Sponsors and Collaborators
Oregon Health and Science University
Indiana University
National Institutes of Health (NIH)
Investigators
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Principal Investigator: Cindy McEvoy, MD, MCR Oregon Health and Science University

Publications:
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Responsible Party: Cynthia McEvoy, MD, MCR, Oregon Health and Science University
ClinicalTrials.gov Identifier: NCT03203603     History of Changes
Other Study ID Numbers: VCSIP-Renewal
First Posted: June 29, 2017    Key Record Dates
Last Update Posted: October 17, 2018
Last Verified: October 2018
Individual Participant Data (IPD) Sharing Statement:
Plan to Share IPD: Undecided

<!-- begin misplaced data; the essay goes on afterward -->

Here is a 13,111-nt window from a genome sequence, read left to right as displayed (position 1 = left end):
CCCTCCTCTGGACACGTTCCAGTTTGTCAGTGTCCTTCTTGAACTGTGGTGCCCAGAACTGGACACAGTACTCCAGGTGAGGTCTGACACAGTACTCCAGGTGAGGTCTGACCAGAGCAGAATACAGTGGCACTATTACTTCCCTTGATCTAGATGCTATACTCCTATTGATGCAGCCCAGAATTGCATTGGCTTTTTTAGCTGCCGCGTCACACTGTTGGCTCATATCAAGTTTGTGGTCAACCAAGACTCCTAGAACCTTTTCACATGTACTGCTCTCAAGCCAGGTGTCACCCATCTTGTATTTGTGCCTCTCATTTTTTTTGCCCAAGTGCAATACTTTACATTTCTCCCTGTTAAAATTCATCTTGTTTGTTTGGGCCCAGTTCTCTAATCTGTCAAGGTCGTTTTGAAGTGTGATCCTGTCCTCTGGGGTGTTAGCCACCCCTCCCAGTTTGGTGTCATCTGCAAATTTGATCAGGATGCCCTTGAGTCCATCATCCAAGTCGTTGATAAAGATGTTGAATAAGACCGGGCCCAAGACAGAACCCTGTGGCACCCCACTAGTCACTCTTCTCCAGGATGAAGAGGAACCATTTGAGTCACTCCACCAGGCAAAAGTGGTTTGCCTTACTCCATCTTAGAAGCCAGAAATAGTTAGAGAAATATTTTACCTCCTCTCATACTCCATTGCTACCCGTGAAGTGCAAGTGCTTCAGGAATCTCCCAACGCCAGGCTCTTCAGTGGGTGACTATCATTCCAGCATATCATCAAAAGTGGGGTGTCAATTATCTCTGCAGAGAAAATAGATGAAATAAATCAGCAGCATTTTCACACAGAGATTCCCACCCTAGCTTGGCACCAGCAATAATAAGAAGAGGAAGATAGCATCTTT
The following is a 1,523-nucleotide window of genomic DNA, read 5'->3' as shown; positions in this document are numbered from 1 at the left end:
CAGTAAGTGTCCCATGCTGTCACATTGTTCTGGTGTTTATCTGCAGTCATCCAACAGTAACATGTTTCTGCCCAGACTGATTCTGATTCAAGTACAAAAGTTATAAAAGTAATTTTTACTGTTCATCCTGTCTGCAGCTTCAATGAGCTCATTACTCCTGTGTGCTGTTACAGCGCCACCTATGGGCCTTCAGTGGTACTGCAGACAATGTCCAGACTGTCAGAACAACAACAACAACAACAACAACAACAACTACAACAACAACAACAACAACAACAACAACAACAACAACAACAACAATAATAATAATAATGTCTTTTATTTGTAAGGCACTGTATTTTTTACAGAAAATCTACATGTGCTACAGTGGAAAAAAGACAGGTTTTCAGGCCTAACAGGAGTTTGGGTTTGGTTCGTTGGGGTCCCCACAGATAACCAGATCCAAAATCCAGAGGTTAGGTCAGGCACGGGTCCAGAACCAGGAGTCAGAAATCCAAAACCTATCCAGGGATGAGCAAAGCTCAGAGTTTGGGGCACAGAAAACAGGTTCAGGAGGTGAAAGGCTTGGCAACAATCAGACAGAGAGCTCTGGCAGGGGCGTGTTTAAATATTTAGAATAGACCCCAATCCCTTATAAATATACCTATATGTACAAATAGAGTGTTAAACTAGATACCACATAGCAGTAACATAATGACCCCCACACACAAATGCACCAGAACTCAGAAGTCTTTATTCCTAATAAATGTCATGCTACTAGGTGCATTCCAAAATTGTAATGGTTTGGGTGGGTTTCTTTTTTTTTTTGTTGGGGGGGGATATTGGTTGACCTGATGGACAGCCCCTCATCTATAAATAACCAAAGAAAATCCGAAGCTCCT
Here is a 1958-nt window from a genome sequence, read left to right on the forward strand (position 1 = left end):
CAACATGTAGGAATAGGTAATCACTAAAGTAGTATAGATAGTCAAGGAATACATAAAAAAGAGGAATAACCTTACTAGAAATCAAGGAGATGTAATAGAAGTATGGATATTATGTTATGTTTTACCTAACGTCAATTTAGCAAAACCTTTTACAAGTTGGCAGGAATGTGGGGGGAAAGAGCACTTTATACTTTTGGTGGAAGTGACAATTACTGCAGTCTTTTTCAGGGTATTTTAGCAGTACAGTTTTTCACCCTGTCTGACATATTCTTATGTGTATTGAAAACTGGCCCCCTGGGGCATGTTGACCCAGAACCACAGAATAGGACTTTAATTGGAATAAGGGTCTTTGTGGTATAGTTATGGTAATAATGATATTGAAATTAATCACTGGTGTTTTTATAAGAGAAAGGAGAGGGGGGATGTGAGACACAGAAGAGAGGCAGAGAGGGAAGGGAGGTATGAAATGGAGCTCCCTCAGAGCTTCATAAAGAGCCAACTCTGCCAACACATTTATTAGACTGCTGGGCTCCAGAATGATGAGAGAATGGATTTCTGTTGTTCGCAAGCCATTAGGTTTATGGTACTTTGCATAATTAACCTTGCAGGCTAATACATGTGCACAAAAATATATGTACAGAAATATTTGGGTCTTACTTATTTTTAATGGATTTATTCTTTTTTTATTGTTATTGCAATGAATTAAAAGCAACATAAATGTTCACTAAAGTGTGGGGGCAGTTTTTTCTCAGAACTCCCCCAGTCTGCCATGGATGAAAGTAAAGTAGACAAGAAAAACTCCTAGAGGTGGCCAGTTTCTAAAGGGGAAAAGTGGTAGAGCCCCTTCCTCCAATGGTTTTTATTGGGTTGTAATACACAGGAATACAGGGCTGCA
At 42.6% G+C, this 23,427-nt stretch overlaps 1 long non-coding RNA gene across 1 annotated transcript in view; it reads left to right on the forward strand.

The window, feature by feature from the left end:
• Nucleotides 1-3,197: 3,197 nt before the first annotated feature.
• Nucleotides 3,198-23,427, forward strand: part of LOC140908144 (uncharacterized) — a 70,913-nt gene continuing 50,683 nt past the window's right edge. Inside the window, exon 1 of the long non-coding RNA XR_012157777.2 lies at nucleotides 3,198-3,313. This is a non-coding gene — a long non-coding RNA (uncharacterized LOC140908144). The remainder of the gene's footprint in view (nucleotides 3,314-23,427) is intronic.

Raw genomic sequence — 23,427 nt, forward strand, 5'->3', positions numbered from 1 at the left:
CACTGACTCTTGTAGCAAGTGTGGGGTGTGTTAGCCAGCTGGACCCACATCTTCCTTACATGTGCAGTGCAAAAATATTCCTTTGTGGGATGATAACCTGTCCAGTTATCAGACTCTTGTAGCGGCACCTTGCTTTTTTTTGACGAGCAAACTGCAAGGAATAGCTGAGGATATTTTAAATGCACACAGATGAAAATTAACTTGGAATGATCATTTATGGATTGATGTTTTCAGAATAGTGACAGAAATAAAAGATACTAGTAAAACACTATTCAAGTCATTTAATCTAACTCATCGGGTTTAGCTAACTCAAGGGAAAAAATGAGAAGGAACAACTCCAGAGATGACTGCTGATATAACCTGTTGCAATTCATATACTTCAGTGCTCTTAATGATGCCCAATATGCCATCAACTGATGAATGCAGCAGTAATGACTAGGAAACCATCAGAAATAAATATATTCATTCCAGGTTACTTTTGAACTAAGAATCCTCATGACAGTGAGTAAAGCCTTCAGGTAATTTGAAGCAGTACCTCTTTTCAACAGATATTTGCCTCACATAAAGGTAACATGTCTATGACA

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Studies a U.S. FDA-regulated Drug Product: No
Studies a U.S. FDA-regulated Device Product: No

Keywords provided by Cynthia McEvoy, Oregon Health and Science University:
asthma
pulmonary function testing
wheeze
vitamin C
antioxidants
forced expiratory flows

Additional relevant MeSH terms:
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Respiratory Sounds
Signs and Symptoms, Respiratory
Signs and Symptoms
Vitamins
Ascorbic Acid
Micronutrients
Nutrients
Growth Substances
Physiological Effects of Drugs
Antioxidants
Molecular Mechanisms of Pharmacological Action
Protective Agents